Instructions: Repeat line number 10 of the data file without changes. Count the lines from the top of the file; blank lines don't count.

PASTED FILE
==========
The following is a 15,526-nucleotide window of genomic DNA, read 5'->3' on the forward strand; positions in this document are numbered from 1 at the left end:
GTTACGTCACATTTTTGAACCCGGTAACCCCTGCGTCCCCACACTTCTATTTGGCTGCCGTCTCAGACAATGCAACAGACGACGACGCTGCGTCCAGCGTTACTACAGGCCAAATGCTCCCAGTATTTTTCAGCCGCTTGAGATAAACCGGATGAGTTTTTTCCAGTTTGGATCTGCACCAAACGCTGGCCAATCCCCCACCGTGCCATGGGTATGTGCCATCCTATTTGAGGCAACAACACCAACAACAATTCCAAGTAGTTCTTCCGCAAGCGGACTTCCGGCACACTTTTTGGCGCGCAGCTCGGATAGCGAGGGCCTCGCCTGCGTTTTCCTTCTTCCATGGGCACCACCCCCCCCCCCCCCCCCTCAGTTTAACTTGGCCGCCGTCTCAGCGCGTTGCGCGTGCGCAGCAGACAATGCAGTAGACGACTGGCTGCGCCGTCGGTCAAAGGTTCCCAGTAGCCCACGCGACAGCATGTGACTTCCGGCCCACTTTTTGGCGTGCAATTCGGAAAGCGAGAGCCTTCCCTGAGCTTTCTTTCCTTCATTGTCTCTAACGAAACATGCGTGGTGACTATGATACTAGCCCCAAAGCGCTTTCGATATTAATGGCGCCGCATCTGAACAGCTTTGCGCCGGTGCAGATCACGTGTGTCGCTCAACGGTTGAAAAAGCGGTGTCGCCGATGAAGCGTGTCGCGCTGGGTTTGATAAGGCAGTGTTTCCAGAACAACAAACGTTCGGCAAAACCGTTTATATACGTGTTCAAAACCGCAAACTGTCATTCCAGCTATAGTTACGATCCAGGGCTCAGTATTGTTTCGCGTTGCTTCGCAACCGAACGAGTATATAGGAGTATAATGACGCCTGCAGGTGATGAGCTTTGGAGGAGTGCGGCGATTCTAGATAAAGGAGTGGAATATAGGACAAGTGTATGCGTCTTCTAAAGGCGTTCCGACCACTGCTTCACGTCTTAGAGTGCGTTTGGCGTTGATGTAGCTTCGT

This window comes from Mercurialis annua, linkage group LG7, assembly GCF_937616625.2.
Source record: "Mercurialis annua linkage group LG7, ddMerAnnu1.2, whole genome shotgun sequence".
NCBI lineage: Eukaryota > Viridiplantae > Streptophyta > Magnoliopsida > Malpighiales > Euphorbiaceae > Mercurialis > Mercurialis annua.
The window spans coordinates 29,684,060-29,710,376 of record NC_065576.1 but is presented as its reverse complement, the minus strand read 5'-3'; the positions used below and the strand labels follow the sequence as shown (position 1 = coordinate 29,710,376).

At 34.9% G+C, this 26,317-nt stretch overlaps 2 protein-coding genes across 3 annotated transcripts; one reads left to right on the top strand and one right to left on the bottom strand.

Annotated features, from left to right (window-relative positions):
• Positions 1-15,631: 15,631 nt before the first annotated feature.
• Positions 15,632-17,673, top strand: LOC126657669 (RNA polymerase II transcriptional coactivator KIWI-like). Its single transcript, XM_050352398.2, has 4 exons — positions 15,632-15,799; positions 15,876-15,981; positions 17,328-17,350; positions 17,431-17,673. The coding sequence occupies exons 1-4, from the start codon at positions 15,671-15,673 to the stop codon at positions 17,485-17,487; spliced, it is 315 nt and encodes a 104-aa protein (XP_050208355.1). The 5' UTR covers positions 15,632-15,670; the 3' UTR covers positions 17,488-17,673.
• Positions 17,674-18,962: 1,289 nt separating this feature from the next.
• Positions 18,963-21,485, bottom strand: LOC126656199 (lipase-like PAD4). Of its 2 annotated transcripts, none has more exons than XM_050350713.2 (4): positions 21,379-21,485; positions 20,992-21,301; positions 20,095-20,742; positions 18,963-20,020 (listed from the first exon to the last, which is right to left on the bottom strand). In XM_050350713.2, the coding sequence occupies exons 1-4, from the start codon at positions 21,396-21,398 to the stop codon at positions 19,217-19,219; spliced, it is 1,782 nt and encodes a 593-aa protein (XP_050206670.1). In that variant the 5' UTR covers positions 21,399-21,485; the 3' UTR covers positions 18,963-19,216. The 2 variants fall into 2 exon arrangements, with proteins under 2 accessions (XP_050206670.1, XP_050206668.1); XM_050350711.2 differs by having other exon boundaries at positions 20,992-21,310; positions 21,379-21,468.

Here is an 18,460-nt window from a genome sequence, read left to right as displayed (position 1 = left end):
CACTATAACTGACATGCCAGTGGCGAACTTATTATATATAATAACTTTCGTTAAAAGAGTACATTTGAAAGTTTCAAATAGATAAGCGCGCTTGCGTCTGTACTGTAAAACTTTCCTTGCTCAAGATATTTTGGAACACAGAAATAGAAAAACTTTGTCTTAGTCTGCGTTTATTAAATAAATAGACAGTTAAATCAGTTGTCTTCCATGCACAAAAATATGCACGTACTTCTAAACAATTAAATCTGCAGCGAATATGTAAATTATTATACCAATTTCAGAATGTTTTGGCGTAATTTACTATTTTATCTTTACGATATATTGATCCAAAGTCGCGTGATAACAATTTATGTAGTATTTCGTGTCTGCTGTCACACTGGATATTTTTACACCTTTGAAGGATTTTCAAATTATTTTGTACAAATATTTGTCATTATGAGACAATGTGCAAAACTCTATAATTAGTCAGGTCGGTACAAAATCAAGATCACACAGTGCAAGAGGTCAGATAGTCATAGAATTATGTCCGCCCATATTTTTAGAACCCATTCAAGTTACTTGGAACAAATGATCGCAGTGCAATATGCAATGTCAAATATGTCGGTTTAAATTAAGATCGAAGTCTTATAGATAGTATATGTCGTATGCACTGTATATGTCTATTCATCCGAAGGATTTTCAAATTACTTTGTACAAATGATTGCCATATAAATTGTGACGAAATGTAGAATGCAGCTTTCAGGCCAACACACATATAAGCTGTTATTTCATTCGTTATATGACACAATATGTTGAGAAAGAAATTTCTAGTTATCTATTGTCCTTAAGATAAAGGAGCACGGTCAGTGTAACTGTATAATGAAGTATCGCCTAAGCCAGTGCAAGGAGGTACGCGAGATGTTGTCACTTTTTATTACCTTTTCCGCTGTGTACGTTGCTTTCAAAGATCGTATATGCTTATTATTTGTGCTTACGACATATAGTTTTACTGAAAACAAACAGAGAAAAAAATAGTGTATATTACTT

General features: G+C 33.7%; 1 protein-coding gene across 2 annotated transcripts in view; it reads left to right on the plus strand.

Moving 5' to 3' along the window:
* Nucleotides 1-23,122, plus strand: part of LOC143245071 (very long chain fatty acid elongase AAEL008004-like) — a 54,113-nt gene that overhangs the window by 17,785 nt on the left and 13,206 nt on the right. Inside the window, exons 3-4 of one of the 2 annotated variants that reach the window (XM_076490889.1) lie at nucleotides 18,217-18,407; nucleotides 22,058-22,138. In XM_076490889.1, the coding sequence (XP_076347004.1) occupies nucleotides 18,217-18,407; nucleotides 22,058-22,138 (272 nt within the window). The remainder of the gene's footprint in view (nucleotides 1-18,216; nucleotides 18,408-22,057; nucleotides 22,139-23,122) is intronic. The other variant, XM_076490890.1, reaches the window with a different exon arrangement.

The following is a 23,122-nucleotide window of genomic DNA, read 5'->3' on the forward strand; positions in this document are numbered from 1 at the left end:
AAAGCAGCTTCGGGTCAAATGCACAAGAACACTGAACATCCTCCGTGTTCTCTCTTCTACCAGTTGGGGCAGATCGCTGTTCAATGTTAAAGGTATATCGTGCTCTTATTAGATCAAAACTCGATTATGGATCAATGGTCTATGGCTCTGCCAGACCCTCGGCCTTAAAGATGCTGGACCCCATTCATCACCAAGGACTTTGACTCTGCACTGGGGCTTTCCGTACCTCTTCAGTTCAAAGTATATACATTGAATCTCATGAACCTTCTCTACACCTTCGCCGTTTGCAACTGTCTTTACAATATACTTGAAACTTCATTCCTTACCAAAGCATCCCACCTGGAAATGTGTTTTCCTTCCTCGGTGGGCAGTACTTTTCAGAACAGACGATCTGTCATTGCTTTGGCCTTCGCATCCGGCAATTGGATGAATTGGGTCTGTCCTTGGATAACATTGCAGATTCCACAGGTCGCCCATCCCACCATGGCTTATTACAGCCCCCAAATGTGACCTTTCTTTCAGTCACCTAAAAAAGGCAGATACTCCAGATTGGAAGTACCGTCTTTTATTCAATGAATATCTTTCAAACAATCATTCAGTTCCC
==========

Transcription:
• Positions 15,632-17,673, top strand: LOC126657669 (RNA polymerase II transcriptional coactivator KIWI-like). Its single transcript, XM_050352398.2, has 4 exons — positions 15,632-15,799; positions 15,876-15,981; positions 17,328-17,350; positions 17,431-17,673. The coding sequence occupies exons 1-4, from the start codon at positions 15,671-15,673 to the stop codon at positions 17,485-17,487; spliced, it is 315 nt and encodes a 104-aa protein (XP_050208355.1). The 5' UTR covers positions 15,632-15,670; the 3' UTR covers positions 17,488-17,673.